People with high levels of arsenic in their system — often from drinking contaminated well water — are at higher risk of cardiovascular disease, the New York Times reported Oct. 30.
The findings were drawn from a study of Native Americans who relied on well water, which is not subject to the arsenic standards set by the Environmental Protection Agency (EPA) for public water systems (maximum 10 parts per billion).
In the case of well water, arsenic contamination often comes from natural sources. However, arsenic is also a component of industrial air pollution.
Experts say even low levels of arsenic can cause free radical damage to cells, stress blood vessels and thicken arterial walls.
“We need more cardiologists to be thinking about environmental effects on the heart,” said Gervasio Lamas, chief of cardiology at Mount Sinai Medical Center in Miami. “It’s not just some abstract EPA problem. It’s actually affecting our patients.”
The findings were published in the journal Environmental Health Perspectives.
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Many Americans say they are hurting financially and see no way to recover in the near future, NBC News reported Oct. 29.
A new Harris poll found that:
- more than half of Americans call themselves lower-middle class or working class, with low economic security
- 75 percent said factors like credit-card debt and healthcare and housing costs are holding them back financially
- 45 percent don’t expect their finances to recover to where they were before the 2008 financial crisis
- 44 percent report having less than $2,000 in savings, and 21 percent had no savings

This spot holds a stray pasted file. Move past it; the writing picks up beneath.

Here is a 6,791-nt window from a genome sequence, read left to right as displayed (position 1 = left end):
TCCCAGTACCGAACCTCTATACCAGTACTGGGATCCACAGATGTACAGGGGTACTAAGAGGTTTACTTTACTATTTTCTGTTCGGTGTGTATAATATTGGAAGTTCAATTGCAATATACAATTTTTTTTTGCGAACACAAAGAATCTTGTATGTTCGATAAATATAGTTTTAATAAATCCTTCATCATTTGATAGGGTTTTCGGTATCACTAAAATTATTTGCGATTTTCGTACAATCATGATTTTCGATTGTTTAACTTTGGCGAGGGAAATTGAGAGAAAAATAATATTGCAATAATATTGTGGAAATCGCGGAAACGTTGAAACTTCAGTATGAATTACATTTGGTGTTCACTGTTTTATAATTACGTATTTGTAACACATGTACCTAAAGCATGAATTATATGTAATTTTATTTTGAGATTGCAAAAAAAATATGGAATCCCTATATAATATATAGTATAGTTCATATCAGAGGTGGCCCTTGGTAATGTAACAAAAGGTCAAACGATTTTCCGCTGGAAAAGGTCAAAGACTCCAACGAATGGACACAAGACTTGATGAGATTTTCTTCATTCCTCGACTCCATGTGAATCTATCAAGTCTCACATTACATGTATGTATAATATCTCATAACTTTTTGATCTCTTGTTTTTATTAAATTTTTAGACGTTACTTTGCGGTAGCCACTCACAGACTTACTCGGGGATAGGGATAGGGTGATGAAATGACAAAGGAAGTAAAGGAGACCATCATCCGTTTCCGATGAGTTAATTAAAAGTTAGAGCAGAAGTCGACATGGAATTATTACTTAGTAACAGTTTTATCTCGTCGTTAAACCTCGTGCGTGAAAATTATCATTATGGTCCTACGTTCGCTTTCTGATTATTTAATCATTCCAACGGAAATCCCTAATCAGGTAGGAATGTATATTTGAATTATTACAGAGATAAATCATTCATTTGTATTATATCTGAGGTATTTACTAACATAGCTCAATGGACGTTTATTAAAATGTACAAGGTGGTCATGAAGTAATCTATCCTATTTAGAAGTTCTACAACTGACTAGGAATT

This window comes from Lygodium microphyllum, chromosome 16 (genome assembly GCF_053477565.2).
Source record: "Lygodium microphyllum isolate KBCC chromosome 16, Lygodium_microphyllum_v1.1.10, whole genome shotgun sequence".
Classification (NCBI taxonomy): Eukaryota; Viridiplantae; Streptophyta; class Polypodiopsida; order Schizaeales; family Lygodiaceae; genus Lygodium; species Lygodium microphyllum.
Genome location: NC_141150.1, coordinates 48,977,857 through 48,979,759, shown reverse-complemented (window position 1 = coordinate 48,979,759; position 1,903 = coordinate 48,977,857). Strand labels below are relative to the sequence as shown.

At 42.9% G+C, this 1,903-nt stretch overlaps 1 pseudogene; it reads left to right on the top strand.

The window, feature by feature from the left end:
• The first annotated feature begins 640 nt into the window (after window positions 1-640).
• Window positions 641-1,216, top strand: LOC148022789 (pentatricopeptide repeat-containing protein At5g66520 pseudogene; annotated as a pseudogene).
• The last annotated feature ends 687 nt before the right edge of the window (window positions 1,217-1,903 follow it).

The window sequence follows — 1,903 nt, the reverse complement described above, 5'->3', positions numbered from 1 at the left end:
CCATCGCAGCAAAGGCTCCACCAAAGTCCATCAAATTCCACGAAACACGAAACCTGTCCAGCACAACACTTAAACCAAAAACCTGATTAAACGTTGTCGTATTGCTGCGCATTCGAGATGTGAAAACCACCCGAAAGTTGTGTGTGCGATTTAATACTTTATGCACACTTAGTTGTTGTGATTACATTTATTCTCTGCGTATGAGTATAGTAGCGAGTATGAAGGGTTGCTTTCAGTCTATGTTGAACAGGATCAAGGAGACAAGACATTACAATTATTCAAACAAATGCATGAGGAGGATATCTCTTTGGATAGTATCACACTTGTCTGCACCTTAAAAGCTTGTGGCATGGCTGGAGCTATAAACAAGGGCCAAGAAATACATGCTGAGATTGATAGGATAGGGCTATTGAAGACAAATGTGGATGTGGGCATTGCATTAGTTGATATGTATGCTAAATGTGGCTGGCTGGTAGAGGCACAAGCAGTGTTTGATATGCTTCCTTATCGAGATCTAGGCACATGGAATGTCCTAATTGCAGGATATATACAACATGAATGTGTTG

- 53 percent have $10,000 or more in debt, and 32 percent had more than $20,000
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If your child has a cough, try giving them a little water flavored with honey or agave nectar: studies show that the placebo effect can provide relief for children with coughs.
U.S. News reported Oct. 28 that a study found that kids given a placebo or pasteurized agave nectar coughed less than those given no treatment.
“It is possible that giving a sweet liquid ‘placebo’ is preferred for families and children than doing nothing or, even worse, taking an unnecessary antibiotic,” said lead researcher Ian Paul, chief of the Division of Academic General Pediatrics at Penn State College of Medicine.
Parents also should keep kids with coughs well-hydrated, doctors say.
The findings were published in the journal JAMA Pediatrics.
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Energy drink need to be more highly regulated due to their high caffeine content and dangers associated with consumption with alcoholic beverages, a new report contends.
Reuters reported Oct. 23 that the study led by Joao Breda of the World Health Organization Regional Office for Europe noted that there are more than 500 brands of energy drinks released each year, many containing poorly researched ingredients like taurine and guarana. In fact, there are few studies at all about the health impact of energy drinks, Breda said.
A review of past research did find that:
- energy drinks are responsible for 43 percent of the caffeine consumed by European children, and 18 percent of the caffeine consumed by teens
- teens who consumed energy drinks were more likely to use alcohol, tobacco and other drugs
- 70 percent of young adults who use energy drinks mix them with alcohol
The findings were published in the journal Frontiers in Public Health.
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Fish in general is a good dietary choice — but deep-fried fish and chips really isn’t. Health reported Oct. 30 on five ways to make your fish as healthy as possible, including:
- Use healthier fats: cook with olive oil, or add avocado or nuts to your dish, for example.
- Add herbs and spices for flavor (rather than butter, for example).
- Layer your fish with other filling, healthy ingredients, like hummus, sautéed spinach, roasted tomatoes, wild rice, mashed sweet potatos, or spaghetti squash.
- Chill your leftovers and use them to top a salad later.
- Add fish to stews, stir-frys or tacos in place of meat.
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